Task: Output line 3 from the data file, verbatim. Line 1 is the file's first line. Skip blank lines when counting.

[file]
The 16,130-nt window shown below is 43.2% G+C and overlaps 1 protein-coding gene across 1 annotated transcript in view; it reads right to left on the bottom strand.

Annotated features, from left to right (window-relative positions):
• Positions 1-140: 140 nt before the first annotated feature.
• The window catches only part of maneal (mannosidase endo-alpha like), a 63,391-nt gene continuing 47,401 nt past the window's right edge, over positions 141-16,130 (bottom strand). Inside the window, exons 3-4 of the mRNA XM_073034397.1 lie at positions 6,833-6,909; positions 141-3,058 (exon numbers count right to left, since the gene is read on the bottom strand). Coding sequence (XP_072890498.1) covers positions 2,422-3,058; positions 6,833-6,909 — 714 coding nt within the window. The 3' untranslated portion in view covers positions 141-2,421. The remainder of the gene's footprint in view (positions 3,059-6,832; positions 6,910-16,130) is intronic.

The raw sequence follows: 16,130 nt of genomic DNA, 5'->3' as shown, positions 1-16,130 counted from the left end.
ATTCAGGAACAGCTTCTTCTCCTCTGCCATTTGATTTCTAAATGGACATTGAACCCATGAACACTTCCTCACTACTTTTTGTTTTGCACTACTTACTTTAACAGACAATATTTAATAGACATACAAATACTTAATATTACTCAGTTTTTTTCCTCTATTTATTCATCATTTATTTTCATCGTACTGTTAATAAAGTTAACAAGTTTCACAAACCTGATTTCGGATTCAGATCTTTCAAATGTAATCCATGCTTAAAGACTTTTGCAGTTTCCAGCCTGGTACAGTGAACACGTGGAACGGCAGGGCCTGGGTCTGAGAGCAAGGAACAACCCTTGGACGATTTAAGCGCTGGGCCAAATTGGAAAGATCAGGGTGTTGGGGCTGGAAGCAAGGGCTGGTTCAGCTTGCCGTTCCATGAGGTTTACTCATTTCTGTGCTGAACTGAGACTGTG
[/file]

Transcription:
• Positions 1-140: 140 nt before the first annotated feature.